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The CGD initiative Migration as a Tool for Disaster Recovery highlights the tremendous potential of migration policy as one component of post-disaster relief efforts in the developing world. CGD has identified several policy options that generate big benefits for disaster relief efforts with small and commonsense tweaks to the current rules governing immigration. CGD has discussed these options with senior U.S. policymakers involved in Haiti and Congress. There are lots of questions. We have answers.
Migration can play an important role in complementing post-disaster relief and recovery efforts to rebuild the economy of a disaster-stricken country.
In developing countries like Haiti, migration has lifted more Haitians out of poverty than aid dollars, foreign investment, and trade preferences combined.
Remittances flowing back to Haiti—estimated at over $2 billion every year, are nearly double the total one-time U.S. pledge to Haiti at the 2010 Haiti Donor Conference.
Remittances go directly to the pockets of needy families. Almost all of that is spent in Haiti, where it generates demand for services and goods and grows the whole economy.
Virtually no legal channels have been made available to Haitians to leave Haiti because of the disaster. Nearly 75 percent of all Haitians who leave Haiti rely on a close family member in the United States petitioning for them, though the wait can take four to 11 years. If a Haitian is financially secure enough to obtain a visitor visa, they can seek asylum once in the United States, but only because of persecution feared in Haiti, not because of the earthquake’s devastation. Legal channels for employment-based migration are closed to the vast majority of Haitians.
The State Department and Homeland Security can make Haiti eligible for America’s largest employment-based temporary visa program, the H-2 visa. All Haitians are now ineligible.
The Department of Homeland Security (DHS) can use parole discretion to allow a limited number of Haitians who have already proven a close family relationship to a U.S. Citizen or permanent resident to enter the United States to work and reunite with their families, rather than spend the 4-to-11-year wait for a visa in Haiti apart from their loved ones.
Congress can establish a “humanitarian track” in the U.S. refugee resettlement program to offer admission to limited numbers of people affected by a disaster. The Refugee Protection Act of 2010 would give the Administration more discretion to admit “non-refugees” to the program.
Congress can update the filing deadline of the LIFE Act, which allows Legal Permanent Residents who have filed a family-based petition under a 2A preference category for a spouse or child to bring those beneficiaries to the United States if the petition has been pending for three years and a visa number has not yet become available. The filing deadline originally set by Congress was for visas approved on or before December 21, 2000 prior to the Haiti earthquake. The Haiti Emergency Life Protection Act of 2010 sought to update the filing date but was not considered in committee.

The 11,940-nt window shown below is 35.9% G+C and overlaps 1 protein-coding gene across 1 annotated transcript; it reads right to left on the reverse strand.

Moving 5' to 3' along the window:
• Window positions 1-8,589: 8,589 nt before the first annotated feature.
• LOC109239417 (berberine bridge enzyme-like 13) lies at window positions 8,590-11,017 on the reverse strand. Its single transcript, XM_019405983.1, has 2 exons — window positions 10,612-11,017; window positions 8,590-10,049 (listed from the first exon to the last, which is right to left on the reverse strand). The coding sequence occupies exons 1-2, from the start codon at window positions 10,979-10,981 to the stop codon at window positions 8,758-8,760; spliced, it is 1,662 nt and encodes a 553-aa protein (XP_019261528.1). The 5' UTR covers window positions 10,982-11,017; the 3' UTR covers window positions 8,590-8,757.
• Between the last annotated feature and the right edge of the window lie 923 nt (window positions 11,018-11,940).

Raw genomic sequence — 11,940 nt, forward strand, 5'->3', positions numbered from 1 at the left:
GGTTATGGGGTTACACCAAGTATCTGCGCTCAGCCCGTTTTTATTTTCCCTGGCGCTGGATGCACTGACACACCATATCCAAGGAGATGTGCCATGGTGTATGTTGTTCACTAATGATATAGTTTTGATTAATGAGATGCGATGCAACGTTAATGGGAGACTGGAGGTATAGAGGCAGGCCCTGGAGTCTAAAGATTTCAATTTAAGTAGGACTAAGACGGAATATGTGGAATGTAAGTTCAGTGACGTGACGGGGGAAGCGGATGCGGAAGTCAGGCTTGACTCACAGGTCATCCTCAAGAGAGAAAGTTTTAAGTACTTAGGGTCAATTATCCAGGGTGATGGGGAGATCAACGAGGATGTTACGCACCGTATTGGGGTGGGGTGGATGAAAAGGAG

In discussing these proposals with top U.S. policymakers, we have received a number of questions:
Q - Wouldn’t we be overwhelmed if we just open the doors and let in millions of Haitians?
A - CGD neither discusses nor recommends “opening the gates” to all disaster victims. It provides a menu of options limited to small numbers of people, options that are “numbers neutral” because the recommended policy changes are controlled forms of entry that do not increase overall migration. They neither create nor contemplate creating an unlimited “right” to post-disaster migration.
Q -How can you think of letting in more immigrants when there are so many unemployed Americans?
A – The above proposals are about targeting existing migration slots to people who need them the most, not about expanding the number of those slots. Despite the fact that unemployment hovers just around 9 percent for the economy as a whole, there are sectors of the U.S. economy where American employers are having trouble filling positions, as evidenced by the labor shortage for difficult agricultural jobs in last summer’s harvest. For many Haitian workers and their families, those very jobs are the economic opportunity of a lifetime.
Q - How can immigration be the solution to poverty when there are so many poor people in the world?